KEYSER - In the wake of Gov. Jim Justice's announcement Tuesday that the first case of COVID-19 has been confirmed in West Virginia, and his accompanying directives regarding precautions to be taken, Mineral County officials and municipal leaders are making decisions on the fly as to how they will respond to the situation.

By Liz Beavers
lbeavers@newstribune.info
Tribune Managing Editor
KEYSER - In the wake of Gov. Jim Justice’s announcement Tuesday that the first case of COVID-19 has been confirmed in West Virginia, and his accompanying directives regarding precautions to be taken, Mineral County officials and municipal leaders are making decisions on the fly as to how they will respond to the situation.
Although for now plans are for the Mineral County Courthouse to remain open and in operation as normal, Judge Jay Courrier said he has been working to reschedule many court proceedings to comply with the West Virginia Supreme Court of Appeals’ Monday directive that court proceedings should be suspended if possible.
“I’ve spent the past two days trying to work through it,” he told the News Tribune, adding that while many proceedings are being postponed, others are being kept on schedule.
“For the people who are in jail, we can do their hearings by video conferencing,” he said, noting that a few are awaiting extradition to other states and he wanted to keep that process moving rather than postpone it.
“A couple are also ready to get out of jail,” he said, noting that he didn’t want to hold up that process either.
And while there are currently no plans to limit hours or shut down the courthouse, Courrier said officials are nevertheless making preparations if that should happen.
The decision to shut down the courthouse would ultimately fall with the county commissioners, while the Supreme Court oversees the court system, including the circuit clerk’s office.
Sheriff Jeremy Taylor said he and his deputies have also been working on training in how to deal with the COVID-19 threat and to keep themselves as well as the public as safe as possible.
“We had a meeting on Monday and a training class on our response and what to be looking for,” he said.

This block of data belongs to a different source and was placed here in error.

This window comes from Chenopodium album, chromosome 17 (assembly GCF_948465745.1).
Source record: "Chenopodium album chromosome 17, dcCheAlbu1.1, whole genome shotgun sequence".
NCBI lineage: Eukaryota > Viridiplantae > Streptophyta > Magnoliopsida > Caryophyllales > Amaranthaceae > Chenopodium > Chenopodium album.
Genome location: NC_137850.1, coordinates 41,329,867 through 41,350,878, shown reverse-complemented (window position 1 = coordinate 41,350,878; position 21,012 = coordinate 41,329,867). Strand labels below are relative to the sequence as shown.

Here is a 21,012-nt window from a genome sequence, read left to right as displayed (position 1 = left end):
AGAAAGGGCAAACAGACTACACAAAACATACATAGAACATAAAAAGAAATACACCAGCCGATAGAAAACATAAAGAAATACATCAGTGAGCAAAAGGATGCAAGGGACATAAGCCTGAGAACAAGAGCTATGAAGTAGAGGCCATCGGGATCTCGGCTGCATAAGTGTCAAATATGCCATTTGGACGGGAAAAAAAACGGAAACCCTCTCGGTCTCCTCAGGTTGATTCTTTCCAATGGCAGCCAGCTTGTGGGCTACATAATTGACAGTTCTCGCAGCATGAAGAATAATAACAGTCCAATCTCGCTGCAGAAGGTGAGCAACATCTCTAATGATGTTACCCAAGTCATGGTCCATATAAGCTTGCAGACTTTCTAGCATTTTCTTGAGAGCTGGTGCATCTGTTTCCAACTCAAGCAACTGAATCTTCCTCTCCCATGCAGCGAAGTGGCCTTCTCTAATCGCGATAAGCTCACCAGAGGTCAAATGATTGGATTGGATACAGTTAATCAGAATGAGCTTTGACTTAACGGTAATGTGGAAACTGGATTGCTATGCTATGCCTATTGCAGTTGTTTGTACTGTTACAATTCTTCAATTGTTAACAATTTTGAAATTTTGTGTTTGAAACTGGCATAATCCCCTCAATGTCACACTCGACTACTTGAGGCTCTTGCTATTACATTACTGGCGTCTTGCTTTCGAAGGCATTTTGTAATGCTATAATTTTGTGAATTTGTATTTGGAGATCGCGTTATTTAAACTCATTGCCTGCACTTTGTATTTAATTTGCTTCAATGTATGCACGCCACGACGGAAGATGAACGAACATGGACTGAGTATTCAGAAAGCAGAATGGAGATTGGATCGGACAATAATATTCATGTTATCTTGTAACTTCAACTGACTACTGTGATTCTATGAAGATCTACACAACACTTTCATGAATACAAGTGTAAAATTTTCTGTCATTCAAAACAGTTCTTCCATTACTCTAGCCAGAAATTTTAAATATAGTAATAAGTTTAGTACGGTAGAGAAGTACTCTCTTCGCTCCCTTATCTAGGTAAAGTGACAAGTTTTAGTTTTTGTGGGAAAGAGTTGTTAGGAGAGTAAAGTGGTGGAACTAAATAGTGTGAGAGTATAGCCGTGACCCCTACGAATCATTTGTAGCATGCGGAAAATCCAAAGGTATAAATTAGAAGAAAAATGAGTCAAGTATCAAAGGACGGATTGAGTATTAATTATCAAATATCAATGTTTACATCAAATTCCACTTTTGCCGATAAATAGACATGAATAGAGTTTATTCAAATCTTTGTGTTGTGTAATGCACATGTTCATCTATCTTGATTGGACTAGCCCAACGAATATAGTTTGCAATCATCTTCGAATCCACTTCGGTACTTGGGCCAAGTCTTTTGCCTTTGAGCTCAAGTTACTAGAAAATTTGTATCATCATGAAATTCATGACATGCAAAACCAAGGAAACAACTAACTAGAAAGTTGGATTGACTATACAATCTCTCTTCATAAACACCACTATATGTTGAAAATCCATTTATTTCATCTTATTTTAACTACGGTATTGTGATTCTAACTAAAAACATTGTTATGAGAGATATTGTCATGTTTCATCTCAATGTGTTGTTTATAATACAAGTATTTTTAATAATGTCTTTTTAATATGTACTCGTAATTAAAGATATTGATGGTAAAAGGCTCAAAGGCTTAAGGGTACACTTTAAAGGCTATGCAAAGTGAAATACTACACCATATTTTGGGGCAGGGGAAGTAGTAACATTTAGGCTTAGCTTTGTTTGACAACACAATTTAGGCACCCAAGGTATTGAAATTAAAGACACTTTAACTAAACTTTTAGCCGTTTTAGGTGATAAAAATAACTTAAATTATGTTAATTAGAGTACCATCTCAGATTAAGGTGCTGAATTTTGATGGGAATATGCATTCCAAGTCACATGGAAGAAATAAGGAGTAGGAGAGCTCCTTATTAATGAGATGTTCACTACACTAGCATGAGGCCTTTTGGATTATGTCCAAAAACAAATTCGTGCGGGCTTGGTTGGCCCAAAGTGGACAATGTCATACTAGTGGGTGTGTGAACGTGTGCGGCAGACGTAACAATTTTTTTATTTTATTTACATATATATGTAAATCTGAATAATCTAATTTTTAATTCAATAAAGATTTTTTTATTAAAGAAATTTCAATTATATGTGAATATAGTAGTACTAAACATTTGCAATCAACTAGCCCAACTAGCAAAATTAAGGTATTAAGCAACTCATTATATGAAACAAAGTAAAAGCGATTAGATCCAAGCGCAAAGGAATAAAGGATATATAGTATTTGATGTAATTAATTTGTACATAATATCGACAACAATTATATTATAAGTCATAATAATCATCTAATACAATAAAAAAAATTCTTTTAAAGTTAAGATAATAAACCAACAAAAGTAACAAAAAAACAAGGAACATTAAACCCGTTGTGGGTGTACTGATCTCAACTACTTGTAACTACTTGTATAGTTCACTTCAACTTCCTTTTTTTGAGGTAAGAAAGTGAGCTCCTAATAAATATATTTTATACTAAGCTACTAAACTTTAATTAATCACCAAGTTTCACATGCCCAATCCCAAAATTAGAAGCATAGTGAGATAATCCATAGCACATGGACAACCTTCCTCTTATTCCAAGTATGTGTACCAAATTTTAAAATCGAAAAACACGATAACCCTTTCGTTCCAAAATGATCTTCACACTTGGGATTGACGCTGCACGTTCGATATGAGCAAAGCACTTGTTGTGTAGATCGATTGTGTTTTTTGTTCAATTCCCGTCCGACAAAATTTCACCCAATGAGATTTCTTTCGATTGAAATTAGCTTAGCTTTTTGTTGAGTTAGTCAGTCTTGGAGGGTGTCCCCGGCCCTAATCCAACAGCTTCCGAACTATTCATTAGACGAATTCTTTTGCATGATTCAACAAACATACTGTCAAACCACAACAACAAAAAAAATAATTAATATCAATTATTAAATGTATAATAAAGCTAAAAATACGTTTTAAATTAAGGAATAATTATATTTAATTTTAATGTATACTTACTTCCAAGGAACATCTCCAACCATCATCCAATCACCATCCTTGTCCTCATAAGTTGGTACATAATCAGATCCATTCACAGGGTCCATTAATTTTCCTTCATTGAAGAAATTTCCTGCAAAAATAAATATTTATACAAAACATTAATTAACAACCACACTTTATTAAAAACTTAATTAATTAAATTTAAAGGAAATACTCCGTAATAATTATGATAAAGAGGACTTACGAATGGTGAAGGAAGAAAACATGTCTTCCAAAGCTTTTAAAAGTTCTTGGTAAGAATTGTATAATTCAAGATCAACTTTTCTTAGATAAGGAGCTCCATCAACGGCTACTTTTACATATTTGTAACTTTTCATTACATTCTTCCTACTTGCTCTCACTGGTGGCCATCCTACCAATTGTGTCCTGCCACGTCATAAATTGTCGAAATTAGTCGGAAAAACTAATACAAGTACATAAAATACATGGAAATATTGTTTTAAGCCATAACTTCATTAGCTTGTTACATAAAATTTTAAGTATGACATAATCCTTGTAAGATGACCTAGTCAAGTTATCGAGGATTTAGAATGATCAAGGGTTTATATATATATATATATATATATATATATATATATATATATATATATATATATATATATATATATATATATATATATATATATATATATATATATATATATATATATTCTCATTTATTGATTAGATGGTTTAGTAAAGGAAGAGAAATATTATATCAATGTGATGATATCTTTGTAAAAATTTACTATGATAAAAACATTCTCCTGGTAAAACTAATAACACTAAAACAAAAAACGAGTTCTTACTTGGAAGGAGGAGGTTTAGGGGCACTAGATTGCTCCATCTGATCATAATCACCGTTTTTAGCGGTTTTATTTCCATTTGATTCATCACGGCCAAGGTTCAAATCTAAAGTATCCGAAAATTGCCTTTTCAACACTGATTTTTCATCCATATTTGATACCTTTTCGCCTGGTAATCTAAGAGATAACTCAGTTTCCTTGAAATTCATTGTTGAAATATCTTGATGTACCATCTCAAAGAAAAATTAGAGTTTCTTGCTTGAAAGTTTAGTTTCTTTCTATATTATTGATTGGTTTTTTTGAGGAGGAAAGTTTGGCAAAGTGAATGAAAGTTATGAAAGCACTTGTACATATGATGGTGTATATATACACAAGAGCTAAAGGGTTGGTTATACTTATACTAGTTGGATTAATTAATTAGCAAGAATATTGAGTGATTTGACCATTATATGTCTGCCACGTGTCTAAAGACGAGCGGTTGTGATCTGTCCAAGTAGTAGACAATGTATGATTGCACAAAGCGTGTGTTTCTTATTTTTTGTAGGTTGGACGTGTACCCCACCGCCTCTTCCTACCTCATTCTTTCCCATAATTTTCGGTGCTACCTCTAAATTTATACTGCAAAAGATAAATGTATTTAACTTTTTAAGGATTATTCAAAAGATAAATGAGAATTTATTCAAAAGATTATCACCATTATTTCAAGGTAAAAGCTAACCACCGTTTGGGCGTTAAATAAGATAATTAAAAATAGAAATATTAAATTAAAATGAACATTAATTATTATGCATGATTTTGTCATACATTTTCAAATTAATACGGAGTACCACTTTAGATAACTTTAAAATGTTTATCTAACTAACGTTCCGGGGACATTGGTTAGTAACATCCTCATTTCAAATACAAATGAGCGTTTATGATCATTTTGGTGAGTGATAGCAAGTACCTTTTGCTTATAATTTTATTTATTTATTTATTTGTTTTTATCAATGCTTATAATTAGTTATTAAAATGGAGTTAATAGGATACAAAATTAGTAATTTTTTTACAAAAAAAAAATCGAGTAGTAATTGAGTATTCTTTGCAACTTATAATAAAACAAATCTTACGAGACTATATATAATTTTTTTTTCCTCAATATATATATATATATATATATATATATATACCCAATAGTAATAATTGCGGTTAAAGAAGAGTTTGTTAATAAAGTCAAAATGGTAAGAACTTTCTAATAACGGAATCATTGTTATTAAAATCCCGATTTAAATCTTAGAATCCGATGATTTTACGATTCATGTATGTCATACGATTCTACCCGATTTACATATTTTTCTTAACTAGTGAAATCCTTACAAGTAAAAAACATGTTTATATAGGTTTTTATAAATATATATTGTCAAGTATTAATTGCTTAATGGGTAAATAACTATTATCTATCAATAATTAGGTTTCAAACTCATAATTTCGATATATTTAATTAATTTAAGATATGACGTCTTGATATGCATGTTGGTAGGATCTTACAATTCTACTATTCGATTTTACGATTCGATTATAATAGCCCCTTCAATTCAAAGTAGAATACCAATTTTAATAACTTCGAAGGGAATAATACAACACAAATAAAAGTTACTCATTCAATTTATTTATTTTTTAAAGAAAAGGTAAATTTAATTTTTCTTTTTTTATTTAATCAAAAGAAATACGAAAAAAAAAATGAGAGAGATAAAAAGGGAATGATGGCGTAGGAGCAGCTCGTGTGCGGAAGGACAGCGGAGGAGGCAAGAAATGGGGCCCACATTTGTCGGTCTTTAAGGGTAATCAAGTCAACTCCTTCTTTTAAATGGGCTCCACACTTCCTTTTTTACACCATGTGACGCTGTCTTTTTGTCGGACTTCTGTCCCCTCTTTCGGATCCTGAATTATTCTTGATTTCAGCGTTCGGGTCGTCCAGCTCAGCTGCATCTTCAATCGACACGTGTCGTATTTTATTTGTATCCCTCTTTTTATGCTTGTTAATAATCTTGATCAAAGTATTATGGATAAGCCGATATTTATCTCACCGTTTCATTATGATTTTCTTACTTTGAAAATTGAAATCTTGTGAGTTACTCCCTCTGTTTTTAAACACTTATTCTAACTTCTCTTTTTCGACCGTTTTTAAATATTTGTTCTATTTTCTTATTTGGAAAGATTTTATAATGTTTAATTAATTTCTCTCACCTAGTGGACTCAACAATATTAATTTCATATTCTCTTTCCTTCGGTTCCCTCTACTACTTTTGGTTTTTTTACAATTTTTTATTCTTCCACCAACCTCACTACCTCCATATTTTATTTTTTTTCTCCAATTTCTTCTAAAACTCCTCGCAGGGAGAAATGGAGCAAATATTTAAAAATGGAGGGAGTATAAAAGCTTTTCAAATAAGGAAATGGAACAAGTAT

Taylor explained that when Mineral County 911 receives a call for help, they now have a certain screening process to try to help determine if the person in need might be a carrier of the virus.
As for those responding to incidents, Taylor says they have been instructed to follow CDC recommendations.
“We supplied all our first responders with proper PBE’s (protective breathing equipment) and paper suits,” he said. They have been issued hand sanitizer and Lysol wipes and have been instructed to practice proper sanitization after each call.”
Like most other offices, if the deputies can handle issues over the phone they have been instructed to do so in order to limit contact with others, but Taylor emphasized that does not mean they will not be answering calls.
On the city government level, Keyser has closed City Hall to the public, although employees will continue to be on the job.
“We are asking customers to either use the night drop or pay their water bills over the phone,” city administrator Amanda Brafford said.
“Should customers have any questions or issues, we ask that they call during normal business hours. We are here to assist our customers should they need payment plans set up, etc.”
The Keyser City Council has also cancelled its meeting for March 25 “as a precautionary measure.”
As of now, the next meeting will be April 8.
The Town of Ridgeley closed their town hall this week as well aaand also asked that payments be placed in the drop box.
According to a post on their Facebook page,”Any issues that may arise through the week can still be dealt with via telephone at 304-738-9400.